In addition to the edges having a particular type, representative of the nature of the relationship between two entities, each edge connecting two entities may be assigned an edge score to reflect the strength, or relevance, of the particular association or relationship that exists between the entities represented by the nodes. With some embodiments, the particular type of association or relationship represented by the edge may determine the edge score assigned to each edge. For example, if an edge represents a bi-lateral direct connection between two people, the score assigned to the edge may be higher than if the edge represents a “following” relationship, where one person has unilaterally taken action to “follow” another person. With some embodiments, the scores assigned to various edges may be algorithmically determined based on a wide variety of factors, including analysis of the social graph, member profile information, as well as various member activities and behaviors. For example, an edge score for an edge connecting two members of the social networking service may be based in part on the number of member profile attributes that the two members share in common. Similarly, an edge score for an edge connecting two members of the social networking service may be based in part on the two members sharing in common specific member profile attributes. Accordingly, the edge score for an edge connecting two members residing in the same geographical location, as indicated on their respective member profiles, may be higher than an edge score assigned to two connected members who live in different geographical locations. Similarly, an edge score for an edge connecting two members may be derived in part based on the number of mutual connections shared between the two members. In yet another example, an edge score may be algorithmically determined based in part on analysis of member activity and behavior data, including the frequency and recency of certain interactions between the members. For instance, if two members of the social networking service are directly connected with one another, and the two members frequently interact with one another, for example, by exchanging emails, exchanging messages (e.g., instant messages, text messages, etc.), conversing by telephone, sharing content, commenting on content items posted to a content stream or activity or content feed, and so forth, the edge score assigned to the edge connecting the two members in the social graph may be determined at least in part on the level (e.g., amount) of activity, as well as the timing (e.g., recency) of the activity, with more recent activity contributing more to the edge score. A time decay algorithm may be used to weight the contribution toward the edge score of an activity, based on when the activity occurred, such that activities occurring in the distant past influence the connection strength score less than recent activities.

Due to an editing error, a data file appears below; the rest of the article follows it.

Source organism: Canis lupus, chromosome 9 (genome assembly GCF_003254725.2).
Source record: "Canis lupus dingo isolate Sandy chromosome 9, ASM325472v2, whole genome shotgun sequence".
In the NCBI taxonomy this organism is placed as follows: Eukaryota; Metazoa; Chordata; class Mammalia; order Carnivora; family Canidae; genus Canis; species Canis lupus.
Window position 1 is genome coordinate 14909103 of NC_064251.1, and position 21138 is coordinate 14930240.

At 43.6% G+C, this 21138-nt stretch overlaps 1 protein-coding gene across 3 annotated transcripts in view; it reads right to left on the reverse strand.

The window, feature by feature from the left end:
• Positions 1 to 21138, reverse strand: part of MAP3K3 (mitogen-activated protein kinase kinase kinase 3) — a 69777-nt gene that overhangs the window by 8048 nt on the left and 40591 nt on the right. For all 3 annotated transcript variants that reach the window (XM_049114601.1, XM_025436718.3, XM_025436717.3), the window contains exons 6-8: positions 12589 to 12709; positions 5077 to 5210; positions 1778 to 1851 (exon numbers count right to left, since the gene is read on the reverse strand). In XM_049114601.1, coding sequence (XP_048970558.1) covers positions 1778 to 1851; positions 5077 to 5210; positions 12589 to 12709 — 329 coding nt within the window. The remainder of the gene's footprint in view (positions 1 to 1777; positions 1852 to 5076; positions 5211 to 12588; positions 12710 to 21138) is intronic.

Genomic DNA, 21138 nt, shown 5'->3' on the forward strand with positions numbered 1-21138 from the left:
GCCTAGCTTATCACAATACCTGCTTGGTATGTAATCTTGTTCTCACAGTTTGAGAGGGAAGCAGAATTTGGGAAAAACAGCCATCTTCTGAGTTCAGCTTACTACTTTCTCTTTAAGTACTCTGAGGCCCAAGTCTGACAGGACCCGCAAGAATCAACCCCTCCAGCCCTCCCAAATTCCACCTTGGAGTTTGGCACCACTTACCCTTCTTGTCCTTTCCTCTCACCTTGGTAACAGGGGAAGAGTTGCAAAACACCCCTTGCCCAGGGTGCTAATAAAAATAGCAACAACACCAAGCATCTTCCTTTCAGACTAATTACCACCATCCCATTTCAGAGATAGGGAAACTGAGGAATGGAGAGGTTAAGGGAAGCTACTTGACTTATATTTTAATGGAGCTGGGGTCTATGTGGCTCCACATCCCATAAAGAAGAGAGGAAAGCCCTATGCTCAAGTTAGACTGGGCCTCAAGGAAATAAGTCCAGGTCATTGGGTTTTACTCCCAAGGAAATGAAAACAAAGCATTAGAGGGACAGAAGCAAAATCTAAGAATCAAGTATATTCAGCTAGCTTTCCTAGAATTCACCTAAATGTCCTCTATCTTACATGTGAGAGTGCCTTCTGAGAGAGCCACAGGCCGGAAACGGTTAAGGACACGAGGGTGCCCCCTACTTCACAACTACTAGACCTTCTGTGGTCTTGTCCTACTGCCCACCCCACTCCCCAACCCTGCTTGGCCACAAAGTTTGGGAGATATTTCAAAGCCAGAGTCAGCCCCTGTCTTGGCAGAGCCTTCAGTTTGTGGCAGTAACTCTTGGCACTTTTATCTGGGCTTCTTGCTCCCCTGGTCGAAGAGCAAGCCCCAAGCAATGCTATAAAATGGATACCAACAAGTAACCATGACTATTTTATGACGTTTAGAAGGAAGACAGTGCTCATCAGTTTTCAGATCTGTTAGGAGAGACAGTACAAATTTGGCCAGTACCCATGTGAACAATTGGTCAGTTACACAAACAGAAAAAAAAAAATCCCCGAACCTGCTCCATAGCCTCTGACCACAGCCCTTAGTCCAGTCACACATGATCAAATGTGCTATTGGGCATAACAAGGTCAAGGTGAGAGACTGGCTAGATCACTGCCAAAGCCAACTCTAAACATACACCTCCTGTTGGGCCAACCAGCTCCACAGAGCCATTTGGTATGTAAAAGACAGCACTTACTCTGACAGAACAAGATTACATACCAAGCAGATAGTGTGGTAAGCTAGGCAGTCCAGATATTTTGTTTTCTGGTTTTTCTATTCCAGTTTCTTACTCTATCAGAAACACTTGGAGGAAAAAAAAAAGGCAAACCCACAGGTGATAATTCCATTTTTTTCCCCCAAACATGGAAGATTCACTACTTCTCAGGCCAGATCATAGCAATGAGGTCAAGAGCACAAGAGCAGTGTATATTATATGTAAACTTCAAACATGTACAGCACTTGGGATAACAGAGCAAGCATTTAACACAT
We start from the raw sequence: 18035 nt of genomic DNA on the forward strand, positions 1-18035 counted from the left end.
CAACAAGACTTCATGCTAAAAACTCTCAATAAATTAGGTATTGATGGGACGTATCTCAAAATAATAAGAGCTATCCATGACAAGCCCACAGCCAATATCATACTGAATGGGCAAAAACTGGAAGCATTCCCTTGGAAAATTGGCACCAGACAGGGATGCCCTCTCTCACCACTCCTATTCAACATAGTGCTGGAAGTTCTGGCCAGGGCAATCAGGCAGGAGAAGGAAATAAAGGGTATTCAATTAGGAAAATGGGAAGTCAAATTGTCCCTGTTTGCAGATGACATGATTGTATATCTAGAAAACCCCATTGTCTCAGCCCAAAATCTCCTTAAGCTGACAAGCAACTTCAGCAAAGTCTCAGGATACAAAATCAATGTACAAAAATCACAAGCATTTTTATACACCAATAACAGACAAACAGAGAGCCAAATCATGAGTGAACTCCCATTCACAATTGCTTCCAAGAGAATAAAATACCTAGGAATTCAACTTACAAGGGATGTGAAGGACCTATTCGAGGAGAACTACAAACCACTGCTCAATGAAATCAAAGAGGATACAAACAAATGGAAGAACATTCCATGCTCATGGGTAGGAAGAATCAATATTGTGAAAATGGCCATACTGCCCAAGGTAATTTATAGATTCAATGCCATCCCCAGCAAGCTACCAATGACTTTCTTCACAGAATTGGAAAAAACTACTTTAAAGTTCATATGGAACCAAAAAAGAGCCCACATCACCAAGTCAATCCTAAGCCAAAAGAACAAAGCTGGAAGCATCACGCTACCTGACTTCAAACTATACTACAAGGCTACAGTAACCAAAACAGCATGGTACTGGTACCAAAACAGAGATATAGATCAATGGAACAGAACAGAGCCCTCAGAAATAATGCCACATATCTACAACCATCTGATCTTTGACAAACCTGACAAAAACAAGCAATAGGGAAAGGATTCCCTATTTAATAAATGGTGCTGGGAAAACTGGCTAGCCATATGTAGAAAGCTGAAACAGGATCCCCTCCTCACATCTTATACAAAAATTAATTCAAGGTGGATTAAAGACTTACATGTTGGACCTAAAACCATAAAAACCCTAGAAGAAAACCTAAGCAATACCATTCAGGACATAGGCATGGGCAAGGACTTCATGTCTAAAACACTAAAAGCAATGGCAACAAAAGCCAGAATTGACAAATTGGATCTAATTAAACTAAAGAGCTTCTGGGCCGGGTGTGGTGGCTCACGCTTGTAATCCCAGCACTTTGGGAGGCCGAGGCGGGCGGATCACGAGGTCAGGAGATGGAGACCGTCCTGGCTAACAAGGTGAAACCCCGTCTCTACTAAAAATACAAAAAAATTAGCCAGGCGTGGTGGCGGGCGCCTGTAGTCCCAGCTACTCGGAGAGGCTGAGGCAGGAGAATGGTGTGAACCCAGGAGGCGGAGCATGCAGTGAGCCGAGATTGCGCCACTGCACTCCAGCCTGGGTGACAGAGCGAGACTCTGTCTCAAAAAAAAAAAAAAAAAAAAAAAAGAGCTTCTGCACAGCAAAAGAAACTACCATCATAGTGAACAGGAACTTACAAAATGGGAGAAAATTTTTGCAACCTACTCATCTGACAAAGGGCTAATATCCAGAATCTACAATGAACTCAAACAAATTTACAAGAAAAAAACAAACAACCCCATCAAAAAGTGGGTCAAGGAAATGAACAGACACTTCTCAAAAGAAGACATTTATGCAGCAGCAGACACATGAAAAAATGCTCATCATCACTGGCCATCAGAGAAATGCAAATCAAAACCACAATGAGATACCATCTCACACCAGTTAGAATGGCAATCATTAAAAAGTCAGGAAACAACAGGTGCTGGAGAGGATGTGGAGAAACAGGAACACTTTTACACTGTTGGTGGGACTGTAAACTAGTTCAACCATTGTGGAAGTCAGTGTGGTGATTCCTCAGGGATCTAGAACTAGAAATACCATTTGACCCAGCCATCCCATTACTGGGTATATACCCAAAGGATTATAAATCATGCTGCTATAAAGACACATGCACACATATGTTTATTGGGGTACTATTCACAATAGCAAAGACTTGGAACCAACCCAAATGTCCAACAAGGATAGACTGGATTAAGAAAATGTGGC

Referring again to FIG. 2, the social networking service may provide a broad range of applications and services that allow members the opportunity to share and receive information, often customized or personalized to the interests of the member. As members interact with the various applications, services and content made available via the social networking service, the members' behavior (e.g., content viewed, links or buttons selected, messages responded to, etc.) may be tracked and information concerning the member's activities and behavior may be logged or stored, for example, as indicated in FIG. 2 by the database with reference number 24. This information may be used, for example, to determine the connection strength between members.